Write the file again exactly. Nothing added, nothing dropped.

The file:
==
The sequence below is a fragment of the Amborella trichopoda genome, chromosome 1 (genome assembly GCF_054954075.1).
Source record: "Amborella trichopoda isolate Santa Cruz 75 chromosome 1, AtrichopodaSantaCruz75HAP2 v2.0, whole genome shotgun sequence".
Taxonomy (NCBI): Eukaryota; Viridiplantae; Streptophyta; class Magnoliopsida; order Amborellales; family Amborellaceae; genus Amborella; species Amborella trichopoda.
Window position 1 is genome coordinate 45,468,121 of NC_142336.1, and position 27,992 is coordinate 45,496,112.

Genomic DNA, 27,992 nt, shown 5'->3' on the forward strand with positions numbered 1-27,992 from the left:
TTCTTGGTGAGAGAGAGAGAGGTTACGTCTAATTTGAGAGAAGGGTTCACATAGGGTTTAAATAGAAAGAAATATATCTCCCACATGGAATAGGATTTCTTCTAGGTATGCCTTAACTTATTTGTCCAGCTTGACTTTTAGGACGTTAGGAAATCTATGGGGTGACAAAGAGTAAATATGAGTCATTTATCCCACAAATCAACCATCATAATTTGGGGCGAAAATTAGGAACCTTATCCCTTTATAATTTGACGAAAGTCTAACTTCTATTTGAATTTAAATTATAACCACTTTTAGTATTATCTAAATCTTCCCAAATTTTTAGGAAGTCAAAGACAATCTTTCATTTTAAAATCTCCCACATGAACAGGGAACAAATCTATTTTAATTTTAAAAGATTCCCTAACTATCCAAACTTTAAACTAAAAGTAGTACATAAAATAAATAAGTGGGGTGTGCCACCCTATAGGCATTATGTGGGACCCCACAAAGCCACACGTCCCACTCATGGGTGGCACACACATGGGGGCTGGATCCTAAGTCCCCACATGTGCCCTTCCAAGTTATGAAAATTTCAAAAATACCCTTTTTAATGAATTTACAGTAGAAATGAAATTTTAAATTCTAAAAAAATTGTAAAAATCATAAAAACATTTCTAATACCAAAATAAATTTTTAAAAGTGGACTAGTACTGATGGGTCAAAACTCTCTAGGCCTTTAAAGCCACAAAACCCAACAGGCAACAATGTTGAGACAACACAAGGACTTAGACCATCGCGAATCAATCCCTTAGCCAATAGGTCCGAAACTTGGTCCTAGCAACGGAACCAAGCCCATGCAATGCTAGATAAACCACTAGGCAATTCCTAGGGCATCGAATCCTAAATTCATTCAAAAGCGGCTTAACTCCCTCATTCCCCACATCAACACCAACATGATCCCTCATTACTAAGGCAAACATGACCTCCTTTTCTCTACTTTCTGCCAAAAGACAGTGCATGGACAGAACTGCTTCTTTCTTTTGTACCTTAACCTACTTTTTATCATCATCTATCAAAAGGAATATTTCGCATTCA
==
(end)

The sequence below is a fragment of the Amborella trichopoda genome, chromosome 1 (genome assembly GCF_054954075.1).
Source record: "Amborella trichopoda isolate Santa Cruz 75 chromosome 1, AtrichopodaSantaCruz75HAP2 v2.0, whole genome shotgun sequence".
Taxonomy (NCBI): Eukaryota; Viridiplantae; Streptophyta; class Magnoliopsida; order Amborellales; family Amborellaceae; genus Amborella; species Amborella trichopoda.
Window position 1 is genome coordinate 45,468,121 of NC_142336.1, and position 27,992 is coordinate 45,496,112.

Genomic DNA, 27,992 nt, shown 5'->3' on the forward strand with positions numbered 1-27,992 from the left:
TTCTTGGTGAGAGAGAGAGAGGTTACGTCTAATTTGAGAGAAGGGTTCACATAGGGTTTAAATAGAAAGAAATATATCTCCCACATGGAATAGGATTTCTTCTAGGTATGCCTTAACTTATTTGTCCAGCTTGACTTTTAGGACGTTAGGAAATCTATGGGGTGACAAAGAGTAAATATGAGTCATTTATCCCACAAATCAACCATCATAATTTGGGGCGAAAATTAGGAACCTTATCCCTTTATAATTTGACGAAAGTCTAACTTCTATTTGAATTTAAATTATAACCACTTTTAGTATTATCTAAATCTTCCCAAATTTTTAGGAAGTCAAAGACAATCTTTCATTTTAAAATCTCCCACATGAACAGGGAACAAATCTATTTTAATTTTAAAAGATTCCCTAACTATCCAAACTTTAAACTAAAAGTAGTACATAAAATAAATAAGTGGGGTGTGCCACCCTATAGGCATTATGTGGGACCCCACAAAGCCACACGTCCCACTCATGGGTGGCACACACATGGGGGCTGGATCCTAAGTCCCCACATGTGCCCTTCCAAGTTATGAAAATTTCAAAAATACCCTTTTTAATGAATTTACAGTAGAAATGAAATTTTAAATTCTAAAAAAATTGTAAAAATCATAAAAACATTTCTAATACCAAAATAAATTTTTAAAAGTGGACTAGTACTGATGGGTCAAAACTCTCTAGGCCTTTAAAGCCACAAAACCCAACAGGCAACAATGTTGAGACAACACAAGGACTTAGACCATCGCGAATCAATCCCTTAGCCAATAGGTCCGAAACTTGGTCCTAGCAACGGAACCAAGCCCATGCAATGCTAGATAAACCACTAGGCAATTCCTAGGGCATCGAATCCTAAATTCATTCAAAAGCGGCTTAACTCCCTCATTCCCCACATCAACACCAACATGATCCCTCATTACTAAGGCAAACATGACCTCCTTTTCTCTACTTTCTGCCAAAAGACAGTGCATGGACAGAACTGCTTCTTTCTTTTGTACCTTAACCTACTTTTTATCATCATCTATCAAAAGGAATATTTCGCATTCA